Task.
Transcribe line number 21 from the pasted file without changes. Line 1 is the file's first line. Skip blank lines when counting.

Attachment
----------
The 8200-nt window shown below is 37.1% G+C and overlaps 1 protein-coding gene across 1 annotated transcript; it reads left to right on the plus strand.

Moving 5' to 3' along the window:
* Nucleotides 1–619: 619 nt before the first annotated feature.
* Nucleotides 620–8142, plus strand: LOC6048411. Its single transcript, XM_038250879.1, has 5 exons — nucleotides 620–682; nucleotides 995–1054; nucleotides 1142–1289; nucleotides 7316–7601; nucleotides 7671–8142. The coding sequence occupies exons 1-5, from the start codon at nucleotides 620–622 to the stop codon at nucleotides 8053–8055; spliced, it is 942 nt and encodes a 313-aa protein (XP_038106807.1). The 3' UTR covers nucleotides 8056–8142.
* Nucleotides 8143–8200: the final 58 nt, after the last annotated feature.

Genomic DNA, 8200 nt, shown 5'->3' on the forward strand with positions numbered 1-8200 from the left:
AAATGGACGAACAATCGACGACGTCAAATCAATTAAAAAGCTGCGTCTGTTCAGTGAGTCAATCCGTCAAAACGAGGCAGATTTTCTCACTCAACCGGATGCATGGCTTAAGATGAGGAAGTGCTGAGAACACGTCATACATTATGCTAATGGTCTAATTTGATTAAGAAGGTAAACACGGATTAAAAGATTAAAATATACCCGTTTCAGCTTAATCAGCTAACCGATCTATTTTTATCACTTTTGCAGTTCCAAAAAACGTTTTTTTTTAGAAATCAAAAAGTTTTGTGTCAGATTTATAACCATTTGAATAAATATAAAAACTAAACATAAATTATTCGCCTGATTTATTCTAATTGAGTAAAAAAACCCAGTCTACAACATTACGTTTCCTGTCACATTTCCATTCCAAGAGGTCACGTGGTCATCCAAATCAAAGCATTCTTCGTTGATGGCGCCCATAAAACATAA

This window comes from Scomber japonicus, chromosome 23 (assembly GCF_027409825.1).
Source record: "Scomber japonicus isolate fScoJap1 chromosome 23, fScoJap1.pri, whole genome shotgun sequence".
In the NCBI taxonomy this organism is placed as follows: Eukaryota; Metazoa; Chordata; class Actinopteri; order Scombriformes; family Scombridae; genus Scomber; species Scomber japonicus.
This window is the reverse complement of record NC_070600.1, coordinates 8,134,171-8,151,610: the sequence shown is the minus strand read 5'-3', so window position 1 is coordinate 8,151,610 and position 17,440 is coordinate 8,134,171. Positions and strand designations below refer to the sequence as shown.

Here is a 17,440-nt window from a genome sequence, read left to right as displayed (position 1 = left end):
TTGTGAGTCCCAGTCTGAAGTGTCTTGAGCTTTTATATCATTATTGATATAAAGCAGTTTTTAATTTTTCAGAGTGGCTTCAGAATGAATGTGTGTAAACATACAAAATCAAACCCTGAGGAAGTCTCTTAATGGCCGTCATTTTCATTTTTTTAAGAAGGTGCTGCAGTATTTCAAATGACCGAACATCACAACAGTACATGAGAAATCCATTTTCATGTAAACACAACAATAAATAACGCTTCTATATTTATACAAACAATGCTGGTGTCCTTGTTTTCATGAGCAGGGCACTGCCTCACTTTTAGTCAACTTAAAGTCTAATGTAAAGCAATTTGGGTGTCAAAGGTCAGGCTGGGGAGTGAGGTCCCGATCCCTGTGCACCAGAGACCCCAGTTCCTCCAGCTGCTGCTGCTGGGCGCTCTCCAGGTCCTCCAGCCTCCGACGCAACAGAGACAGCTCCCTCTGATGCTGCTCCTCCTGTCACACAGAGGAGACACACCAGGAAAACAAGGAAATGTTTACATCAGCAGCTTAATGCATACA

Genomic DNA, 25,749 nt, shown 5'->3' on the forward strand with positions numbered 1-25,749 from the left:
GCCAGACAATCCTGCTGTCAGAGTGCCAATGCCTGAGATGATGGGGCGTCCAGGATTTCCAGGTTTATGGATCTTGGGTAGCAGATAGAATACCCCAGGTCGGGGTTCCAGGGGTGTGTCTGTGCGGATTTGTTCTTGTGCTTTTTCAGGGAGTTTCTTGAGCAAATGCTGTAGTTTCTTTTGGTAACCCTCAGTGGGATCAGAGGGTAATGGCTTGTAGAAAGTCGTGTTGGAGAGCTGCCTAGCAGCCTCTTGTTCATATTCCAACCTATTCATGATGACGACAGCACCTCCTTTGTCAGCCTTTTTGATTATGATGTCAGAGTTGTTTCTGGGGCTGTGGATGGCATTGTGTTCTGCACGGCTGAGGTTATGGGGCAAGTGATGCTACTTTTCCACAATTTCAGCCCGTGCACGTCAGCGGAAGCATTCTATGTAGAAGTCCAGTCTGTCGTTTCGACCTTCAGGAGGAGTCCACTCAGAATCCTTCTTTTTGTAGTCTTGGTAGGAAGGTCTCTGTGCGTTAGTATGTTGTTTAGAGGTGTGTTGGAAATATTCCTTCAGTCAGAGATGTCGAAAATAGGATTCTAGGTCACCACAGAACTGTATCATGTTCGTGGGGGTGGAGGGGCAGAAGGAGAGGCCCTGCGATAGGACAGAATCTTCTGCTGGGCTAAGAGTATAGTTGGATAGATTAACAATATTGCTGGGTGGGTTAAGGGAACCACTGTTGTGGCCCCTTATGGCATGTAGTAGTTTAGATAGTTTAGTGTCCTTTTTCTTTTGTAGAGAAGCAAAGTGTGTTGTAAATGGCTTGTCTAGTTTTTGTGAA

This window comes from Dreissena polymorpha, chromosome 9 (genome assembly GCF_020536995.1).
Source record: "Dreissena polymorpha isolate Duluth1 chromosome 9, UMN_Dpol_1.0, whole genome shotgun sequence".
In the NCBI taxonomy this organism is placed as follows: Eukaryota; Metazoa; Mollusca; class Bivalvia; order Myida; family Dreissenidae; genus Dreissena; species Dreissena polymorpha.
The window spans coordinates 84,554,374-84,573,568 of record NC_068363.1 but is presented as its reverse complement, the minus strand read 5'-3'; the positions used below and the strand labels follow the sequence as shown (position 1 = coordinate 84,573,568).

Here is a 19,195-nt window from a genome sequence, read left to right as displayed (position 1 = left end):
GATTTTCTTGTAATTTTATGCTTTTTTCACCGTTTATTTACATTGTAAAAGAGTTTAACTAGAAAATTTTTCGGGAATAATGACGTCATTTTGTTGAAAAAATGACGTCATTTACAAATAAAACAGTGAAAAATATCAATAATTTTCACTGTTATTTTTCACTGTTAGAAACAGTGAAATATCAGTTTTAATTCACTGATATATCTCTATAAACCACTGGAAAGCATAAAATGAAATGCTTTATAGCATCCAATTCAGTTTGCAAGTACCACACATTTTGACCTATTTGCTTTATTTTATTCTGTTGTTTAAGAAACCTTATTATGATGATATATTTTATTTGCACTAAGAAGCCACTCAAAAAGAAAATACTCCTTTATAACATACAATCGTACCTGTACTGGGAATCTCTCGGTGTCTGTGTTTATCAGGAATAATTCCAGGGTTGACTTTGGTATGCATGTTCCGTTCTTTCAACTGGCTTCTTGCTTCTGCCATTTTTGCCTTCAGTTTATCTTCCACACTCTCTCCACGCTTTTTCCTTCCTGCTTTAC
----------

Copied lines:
GATTTTCTTGTAATTTTATGCTTTTTTCACCGTTTATTTACATTGTAAAAGAGTTTAACTAGAAAATTTTTCGGGAATAATGACGTCATTTTGTTGAAAAAATGACGTCATTTACAAATAAAACAGTGAAAAATATCAATAATTTTCACTGTTATTTTTCACTGTTAGAAACAGTGAAATATCAGTTTTAATTCACTGATATATCTCTATAAACCACTGGAAAGCATAAAATGAAATGCTTTATAGCATCCAATTCAGTTTGCAAGTACCACACATTTTGACCTATTTGCTTTATTTTATTCTGTTGTTTAAGAAACCTTATTATGATGATATATTTTATTTGCACTAAGAAGCCACTCAAAAAGAAAATACTCCTTTATAACATACAATCGTACCTGTACTGGGAATCTCTCGGTGTCTGTGTTTATCAGGAATAATTCCAGGGTTGACTTTGGTATGCATGTTCCGTTCTTTCAACTGGCTTCTTGCTTCTGCCATTTTTGCCTTCAGTTTATCTTCCACACTCTCTCCACGCTTTTTCCTTCCTGCTTTAC